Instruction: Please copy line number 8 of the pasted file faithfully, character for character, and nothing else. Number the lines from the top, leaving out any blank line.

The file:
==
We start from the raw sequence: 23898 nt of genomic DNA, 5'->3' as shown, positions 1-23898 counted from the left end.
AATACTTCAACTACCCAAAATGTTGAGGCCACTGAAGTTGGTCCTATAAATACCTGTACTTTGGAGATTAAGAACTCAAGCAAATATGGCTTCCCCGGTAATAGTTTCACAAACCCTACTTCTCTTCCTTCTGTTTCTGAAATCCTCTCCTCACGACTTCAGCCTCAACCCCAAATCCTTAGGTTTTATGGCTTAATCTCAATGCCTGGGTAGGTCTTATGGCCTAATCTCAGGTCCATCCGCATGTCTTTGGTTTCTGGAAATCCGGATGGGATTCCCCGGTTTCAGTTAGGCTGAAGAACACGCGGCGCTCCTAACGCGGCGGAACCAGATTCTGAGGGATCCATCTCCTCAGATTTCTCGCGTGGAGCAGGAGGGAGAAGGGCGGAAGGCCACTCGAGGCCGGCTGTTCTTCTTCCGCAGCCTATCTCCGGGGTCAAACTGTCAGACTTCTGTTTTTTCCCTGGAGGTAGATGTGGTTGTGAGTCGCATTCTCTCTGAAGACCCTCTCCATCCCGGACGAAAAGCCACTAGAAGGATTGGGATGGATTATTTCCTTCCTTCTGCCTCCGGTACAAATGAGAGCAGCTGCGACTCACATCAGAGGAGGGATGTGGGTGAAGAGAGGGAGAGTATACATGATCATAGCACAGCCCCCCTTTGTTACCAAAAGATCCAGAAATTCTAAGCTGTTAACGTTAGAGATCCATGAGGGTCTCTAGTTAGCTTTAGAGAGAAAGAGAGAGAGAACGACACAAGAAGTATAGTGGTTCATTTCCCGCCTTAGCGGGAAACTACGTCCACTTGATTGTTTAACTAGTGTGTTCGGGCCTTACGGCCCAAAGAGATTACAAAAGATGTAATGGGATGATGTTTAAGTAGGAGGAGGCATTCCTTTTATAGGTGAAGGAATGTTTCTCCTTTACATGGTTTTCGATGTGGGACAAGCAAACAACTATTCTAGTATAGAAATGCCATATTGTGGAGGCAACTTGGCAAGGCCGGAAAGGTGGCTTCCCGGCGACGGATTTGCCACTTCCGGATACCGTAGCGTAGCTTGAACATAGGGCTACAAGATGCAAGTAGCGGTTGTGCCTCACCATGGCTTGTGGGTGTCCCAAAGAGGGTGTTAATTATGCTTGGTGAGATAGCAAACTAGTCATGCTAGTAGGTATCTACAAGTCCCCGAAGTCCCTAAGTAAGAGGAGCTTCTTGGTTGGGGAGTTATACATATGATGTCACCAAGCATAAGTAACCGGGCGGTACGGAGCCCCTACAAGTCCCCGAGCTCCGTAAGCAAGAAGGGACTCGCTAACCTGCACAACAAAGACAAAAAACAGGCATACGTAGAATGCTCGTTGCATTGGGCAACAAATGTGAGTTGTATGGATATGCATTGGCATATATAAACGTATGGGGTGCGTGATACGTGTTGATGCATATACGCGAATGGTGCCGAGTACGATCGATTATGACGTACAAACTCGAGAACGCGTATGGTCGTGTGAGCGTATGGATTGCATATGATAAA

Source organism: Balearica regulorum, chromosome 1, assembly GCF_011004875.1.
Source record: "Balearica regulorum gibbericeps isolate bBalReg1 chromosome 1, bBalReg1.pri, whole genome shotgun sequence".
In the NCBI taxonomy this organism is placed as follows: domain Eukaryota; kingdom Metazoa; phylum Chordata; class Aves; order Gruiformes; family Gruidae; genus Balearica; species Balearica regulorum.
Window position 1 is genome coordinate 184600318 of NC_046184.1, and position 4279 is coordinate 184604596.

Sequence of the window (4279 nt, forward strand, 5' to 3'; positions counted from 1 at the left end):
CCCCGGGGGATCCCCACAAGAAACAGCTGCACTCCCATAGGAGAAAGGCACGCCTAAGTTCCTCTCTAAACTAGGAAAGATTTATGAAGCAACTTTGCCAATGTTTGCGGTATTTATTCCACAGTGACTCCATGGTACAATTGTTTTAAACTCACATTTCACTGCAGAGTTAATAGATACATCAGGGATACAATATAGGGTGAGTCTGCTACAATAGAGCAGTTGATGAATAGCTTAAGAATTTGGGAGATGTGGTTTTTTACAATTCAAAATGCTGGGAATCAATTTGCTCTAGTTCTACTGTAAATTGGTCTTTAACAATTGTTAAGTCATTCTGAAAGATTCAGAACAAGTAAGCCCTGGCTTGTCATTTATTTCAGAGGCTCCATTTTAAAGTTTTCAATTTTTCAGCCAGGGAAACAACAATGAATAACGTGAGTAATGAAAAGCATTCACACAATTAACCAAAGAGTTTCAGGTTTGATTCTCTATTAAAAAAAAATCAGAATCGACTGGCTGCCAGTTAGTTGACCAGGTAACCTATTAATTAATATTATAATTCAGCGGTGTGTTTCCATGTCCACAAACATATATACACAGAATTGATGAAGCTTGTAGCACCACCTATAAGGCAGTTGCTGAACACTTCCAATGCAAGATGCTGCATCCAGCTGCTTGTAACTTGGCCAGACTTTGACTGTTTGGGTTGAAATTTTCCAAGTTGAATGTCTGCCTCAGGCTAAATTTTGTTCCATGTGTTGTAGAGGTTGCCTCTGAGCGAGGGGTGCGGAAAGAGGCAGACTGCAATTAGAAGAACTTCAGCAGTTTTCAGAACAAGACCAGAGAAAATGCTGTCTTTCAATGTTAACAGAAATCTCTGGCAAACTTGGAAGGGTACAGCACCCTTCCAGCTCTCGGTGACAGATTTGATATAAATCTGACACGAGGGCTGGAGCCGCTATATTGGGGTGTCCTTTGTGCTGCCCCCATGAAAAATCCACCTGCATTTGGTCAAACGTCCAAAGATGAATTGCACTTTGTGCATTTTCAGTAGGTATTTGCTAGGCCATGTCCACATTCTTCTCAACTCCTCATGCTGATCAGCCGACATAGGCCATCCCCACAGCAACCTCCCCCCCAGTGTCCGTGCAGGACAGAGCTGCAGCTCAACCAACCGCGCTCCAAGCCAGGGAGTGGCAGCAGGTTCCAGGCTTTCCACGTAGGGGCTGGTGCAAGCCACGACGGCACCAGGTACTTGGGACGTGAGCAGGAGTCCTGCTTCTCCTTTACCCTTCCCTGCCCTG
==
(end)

CCCCGGGGGATCCCCACAAGAAACAGCTGCACTCCCATAGGAGAAAGGCACGCCTAAGTTCCTCTCTAAACTAGGAAAGATTTATGAAGCAACTTTGCCAATGTTTGCGGTATTTATTCCACAGTGACTCCATGGTACAATTGTTTTAAACTCACATTTCACTGCAGAGTTAATAGATACATCAGGGATACAATATAGGGTGAGTCTGCTACAATAGAGCAGTTGATGAATAGCTTAAGAATTTGGGAGATGTGGTTTTTTACAATTCAAAATGCTGGGAATCAATTTGCTCTAGTTCTACTGTAAATTGGTCTTTAACAATTGTTAAGTCATTCTGAAAGATTCAGAACAAGTAAGCCCTGGCTTGTCATTTATTTCAGAGGCTCCATTTTAAAGTTTTCAATTTTTCAGCCAGGGAAACAACAATGAATAACGTGAGTAATGAAAAGCATTCACACAATTAACCAAAGAGTTTCAGGTTTGATTCTCTATTAAAAAAAAATCAGAATCGACTGGCTGCCAGTTAGTTGACCAGGTAACCTATTAATTAATATTATAATTCAGCGGTGTGTTTCCATGTCCACAAACATATATACACAGAATTGATGAAGCTTGTAGCACCACCTATAAGGCAGTTGCTGAACACTTCCAATGCAAGATGCTGCATCCAGCTGCTTGTAACTTGGCCAGACTTTGACTGTTTGGGTTGAAATTTTCCAAGTTGAATGTCTGCCTCAGGCTAAATTTTGTTCCATGTGTTGTAGAGGTTGCCTCTGAGCGAGGGGTGCGGAAAGAGGCAGACTGCAATTAGAAGAACTTCAGCAGTTTTCAGAACAAGACCAGAGAAAATGCTGTCTTTCAATGTTAACAGAAATCTCTGGCAAACTTGGAAGGGTACAGCACCCTTCCAGCTCTCGGTGACAGATTTGATATAAATCTGACACGAGGGCTGGAGCCGCTATATTGGGGTGTCCTTTGTGCTGCCCCCATGAAAAATCCACCTGCATTTGGTCAAACGTCCAAAGATGAATTGCACTTTGTGCATTTTCAGTAGGTATTTGCTAGGCCATGTCCACATTCTTCTCAACTCCTCATGCTGATCAGCCGACATAGGCCATCCCCACAGCAACCTCCCCCCCAGTGTCCGTGCAGGACAGAGCTGCAGCTCAACCAACCGCGCTCCAAGCCAGGGAGTGGCAGCAGGTTCCAGGCTTTCCACGTAGGGGCTGGTGCAAGCCACGACGGCACCAGGTACTTGGGACGTGAGCAGGAGTCCTGCTTCTCCTTTACCCTTCCCTGCCCTG